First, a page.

The Prélude, scored for and orchestra of strings, winds, horns and crotales, is often hailed as a herald of modernism, with its departure from traditional tonality, unique orchestration and ever-transforming textures. There is nothing short of musical revolution inherent in its sublime eight-minute universe. 

With Hasan and the Lahti Symphony, a well-paced performance was heard. The famous opening flute solo was beautifully performed, with the solo horn providing its answer formidably. The strings and harps shone with their luminous hue, alongside charming woodwind passages, while the glimmering crotales provided their subtle colouring.

However, in the crystal-clear acoustics of the Sibelius Hall, some of those key pp and ppp passages could have been a tad more subtle, especially with the horns and some of the winds. On the other hand, there was formidable clarity throughout, highlighting Debussy’s unusual orchestration. 

The evening closed with another case in point of orientally-inspired western music, Rimsky-Korsakov’s 1888 symphonic suite Scheherazade. Loosely based on Arabian Nights, Scheherazade is a Technicolor adventure with, somewhat superficial, oriental flavour.

Yet, ever since its premiere, Scheherazade has been a well-loved part of the orchestral repertoire. With its immediate communicativeness it has become Rimsky-Korsakov’s best-known composition, overshadowing his earlier oriental adventure, the Antar Symphony (1865/1875/1891). 

Cast in four movements, Scheherazade follows a traditional symphonic outline. Rimsky-Korsakov employs a solo violin as a sonic personification of Scheherazade the narrator, with its lyricism contrasting the brass-heavy opening figure, associated with the Sultan Schariar from Arabian Nights.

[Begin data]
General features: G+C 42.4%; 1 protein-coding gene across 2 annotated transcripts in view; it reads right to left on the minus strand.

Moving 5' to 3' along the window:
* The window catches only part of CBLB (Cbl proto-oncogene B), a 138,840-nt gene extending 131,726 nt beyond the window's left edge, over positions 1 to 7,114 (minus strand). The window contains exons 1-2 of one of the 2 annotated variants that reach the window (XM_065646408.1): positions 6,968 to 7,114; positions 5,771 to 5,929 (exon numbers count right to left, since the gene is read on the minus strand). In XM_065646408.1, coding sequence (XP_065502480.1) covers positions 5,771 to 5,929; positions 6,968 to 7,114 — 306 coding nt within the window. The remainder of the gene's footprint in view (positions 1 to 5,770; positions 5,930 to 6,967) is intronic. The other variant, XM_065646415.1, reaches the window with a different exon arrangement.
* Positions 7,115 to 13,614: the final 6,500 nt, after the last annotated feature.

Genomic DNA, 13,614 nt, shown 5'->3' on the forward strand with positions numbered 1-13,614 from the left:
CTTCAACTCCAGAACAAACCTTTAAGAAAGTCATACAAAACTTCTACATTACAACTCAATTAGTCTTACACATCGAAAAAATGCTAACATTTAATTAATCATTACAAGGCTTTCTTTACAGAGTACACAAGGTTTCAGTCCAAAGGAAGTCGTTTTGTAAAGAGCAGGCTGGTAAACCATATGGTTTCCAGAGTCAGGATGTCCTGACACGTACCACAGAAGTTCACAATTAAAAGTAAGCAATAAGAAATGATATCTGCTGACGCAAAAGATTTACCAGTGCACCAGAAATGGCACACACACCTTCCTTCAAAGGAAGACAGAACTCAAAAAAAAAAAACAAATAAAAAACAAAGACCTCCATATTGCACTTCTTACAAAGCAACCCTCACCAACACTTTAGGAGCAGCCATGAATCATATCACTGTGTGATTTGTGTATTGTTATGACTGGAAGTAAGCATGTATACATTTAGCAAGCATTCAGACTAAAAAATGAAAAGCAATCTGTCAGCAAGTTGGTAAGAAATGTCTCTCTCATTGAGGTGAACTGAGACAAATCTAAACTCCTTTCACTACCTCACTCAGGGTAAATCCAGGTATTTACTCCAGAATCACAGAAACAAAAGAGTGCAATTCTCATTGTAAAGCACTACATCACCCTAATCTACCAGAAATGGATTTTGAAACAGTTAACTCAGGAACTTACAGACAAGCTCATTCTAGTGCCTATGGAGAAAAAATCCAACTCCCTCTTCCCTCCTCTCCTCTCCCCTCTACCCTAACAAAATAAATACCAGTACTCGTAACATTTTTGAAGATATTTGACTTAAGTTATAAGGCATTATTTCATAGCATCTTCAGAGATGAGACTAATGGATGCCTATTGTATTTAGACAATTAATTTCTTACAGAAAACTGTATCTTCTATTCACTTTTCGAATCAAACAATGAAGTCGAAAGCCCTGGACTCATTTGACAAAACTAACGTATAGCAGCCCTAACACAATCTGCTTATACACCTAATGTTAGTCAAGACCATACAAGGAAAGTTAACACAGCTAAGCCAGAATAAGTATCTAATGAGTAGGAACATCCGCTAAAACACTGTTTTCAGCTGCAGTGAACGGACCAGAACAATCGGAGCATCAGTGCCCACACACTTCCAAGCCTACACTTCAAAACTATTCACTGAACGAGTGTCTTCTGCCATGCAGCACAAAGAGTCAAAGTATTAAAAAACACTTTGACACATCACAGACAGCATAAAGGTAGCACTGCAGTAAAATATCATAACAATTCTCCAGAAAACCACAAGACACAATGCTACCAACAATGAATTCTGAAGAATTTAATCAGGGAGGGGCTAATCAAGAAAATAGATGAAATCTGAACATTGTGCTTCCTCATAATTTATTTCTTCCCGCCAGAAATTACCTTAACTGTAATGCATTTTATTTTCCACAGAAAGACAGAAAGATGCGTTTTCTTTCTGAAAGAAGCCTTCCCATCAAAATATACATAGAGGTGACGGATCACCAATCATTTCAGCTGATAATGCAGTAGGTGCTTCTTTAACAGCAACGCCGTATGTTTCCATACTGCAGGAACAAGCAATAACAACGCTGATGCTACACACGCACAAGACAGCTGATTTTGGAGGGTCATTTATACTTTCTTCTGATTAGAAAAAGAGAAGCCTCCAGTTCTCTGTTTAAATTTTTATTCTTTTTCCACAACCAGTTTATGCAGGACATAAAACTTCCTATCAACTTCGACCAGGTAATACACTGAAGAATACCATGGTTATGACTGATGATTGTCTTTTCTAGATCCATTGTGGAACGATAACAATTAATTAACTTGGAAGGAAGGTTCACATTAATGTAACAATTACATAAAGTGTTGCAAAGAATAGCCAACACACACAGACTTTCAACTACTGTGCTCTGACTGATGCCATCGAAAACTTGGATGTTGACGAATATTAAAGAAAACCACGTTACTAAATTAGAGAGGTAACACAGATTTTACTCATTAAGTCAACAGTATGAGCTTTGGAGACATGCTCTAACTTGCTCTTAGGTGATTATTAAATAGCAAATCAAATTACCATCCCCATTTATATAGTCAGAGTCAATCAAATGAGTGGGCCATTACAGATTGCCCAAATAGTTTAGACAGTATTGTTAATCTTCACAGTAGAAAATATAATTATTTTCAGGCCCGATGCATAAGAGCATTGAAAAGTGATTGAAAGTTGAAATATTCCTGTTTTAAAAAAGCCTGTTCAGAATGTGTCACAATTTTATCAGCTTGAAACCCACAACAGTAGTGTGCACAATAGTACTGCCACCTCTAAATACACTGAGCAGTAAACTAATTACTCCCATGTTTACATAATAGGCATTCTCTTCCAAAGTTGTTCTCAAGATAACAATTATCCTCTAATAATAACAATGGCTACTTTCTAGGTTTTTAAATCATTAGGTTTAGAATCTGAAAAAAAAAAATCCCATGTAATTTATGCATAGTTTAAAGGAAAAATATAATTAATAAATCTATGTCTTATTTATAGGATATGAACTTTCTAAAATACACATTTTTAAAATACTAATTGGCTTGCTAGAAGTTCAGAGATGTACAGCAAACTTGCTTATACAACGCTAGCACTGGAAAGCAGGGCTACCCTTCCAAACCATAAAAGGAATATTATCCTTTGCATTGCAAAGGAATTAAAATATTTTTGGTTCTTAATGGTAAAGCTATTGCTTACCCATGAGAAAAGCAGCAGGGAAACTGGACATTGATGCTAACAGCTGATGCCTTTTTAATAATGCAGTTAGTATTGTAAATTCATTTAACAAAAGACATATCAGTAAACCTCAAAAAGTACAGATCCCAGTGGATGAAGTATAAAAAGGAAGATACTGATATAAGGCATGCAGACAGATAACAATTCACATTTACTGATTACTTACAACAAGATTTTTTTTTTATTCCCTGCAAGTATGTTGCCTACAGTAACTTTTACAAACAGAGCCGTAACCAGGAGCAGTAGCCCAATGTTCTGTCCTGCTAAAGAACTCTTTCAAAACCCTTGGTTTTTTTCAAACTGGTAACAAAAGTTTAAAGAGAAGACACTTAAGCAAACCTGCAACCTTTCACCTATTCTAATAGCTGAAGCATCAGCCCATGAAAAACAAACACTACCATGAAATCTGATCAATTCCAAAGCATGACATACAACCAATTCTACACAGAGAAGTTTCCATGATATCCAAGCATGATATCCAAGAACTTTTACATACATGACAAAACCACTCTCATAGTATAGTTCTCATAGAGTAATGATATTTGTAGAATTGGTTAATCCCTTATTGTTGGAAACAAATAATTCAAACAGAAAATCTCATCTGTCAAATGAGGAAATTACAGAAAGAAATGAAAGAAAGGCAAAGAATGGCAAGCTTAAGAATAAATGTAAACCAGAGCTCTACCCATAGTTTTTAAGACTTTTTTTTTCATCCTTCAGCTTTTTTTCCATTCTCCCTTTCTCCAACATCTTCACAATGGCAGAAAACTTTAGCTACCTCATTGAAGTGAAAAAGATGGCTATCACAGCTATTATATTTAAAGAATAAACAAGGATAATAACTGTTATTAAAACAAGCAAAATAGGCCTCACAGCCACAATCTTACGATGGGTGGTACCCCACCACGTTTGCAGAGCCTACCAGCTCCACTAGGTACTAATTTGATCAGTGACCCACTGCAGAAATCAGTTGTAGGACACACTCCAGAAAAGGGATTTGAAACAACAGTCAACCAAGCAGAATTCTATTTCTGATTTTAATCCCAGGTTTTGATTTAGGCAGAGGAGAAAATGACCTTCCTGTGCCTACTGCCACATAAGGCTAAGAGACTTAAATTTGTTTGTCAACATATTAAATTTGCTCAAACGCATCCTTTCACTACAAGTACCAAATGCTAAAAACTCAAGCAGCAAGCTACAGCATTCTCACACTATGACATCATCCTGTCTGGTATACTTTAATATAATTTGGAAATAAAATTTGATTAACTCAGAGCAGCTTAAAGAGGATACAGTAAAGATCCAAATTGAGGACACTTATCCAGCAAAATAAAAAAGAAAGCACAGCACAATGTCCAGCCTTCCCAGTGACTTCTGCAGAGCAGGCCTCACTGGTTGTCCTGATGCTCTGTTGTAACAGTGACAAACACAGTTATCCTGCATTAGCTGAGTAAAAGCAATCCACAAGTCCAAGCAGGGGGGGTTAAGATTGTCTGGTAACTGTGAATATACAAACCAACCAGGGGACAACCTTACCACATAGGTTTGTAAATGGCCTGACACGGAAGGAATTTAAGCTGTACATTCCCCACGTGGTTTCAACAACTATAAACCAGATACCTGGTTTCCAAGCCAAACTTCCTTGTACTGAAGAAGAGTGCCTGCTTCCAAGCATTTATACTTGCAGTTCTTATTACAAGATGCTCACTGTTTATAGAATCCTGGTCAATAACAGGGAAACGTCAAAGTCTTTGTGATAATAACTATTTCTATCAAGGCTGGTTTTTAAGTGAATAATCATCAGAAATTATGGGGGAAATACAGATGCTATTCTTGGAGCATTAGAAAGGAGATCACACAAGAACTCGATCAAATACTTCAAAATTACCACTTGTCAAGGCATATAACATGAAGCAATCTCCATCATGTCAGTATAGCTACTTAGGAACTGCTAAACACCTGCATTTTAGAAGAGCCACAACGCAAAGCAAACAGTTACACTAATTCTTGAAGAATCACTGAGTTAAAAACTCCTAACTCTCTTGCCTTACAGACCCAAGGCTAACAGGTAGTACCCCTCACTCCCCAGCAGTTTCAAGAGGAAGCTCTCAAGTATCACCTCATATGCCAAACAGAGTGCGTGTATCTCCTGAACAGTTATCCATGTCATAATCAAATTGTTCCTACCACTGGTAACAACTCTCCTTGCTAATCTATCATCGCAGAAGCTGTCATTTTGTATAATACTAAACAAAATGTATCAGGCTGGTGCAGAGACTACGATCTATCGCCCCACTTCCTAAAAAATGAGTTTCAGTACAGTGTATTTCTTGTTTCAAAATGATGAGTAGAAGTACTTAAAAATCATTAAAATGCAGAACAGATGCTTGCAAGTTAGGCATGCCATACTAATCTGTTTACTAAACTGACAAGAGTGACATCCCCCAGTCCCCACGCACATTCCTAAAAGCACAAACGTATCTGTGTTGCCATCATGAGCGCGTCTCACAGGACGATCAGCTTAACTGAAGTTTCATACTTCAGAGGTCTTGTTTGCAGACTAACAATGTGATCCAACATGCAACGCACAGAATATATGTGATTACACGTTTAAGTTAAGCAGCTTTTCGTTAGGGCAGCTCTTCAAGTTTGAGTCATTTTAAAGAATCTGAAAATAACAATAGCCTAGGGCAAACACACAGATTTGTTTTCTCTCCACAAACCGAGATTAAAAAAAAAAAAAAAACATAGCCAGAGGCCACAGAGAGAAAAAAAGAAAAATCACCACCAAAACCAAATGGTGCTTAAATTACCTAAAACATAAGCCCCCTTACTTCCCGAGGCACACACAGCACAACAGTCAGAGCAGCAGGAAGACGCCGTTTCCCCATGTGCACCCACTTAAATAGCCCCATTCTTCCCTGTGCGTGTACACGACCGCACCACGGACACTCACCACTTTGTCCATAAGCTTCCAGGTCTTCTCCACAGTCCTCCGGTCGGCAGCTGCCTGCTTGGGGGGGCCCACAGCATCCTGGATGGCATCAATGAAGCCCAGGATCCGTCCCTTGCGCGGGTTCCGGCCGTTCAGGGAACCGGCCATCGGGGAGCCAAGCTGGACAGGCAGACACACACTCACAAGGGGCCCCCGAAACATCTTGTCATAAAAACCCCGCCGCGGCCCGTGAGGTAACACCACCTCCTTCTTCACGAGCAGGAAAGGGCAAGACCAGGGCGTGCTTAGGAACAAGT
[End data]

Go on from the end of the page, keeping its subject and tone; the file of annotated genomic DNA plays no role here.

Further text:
While Rimsky shunned note-to-note programmatic interpretations of his score, one can trace several links between the music and its literary inspiration. In a typically western manner, the Orient is seen through mystification and romanticization in Scheherazade. 

Hearing Scheherazade in concert after many, many years away from it was an interesting experience. While, in my opinion, the proto-Hollywood score still attests to some of Stravinsky’s harshly critical attitude towards the music of his former teacher and mentor, one cannot escape the sheer enchantment cast by Rimsky’s score. 


As for the performance, Hasan and the Lahti Symphony embraced Scheherazade with splendid musicianship. A powerhouse performance in every way, with the orchestra clad in marvellous colour and textural clarity. The violin solos were performed with utmost beauty by the leader Maria Leino. Well paced and balanced by Hasan, the orchestra gave a fine performance indeed. 

Concluding with a post-concert performance by the members of Meta4 and Lahti Symphony at the Sibelius Hall foyer, a happy evening altogether.      


Lahti Symphony Orchestra

Kerem Hasan, conductor




Claude Debussy: Prélude à l’après-midi d’un faune (1895)

John Adams: Absolute Jest (2011) for string quartet and orchestra

Nikolai Rimsky-Korsakov: Scheherazade, Op. 35 (1888) – Symphonic suite for orchestra


Sibelius Hall, Lahti, Finland

Thursday 19 September, 7 pm

© Jari Kallio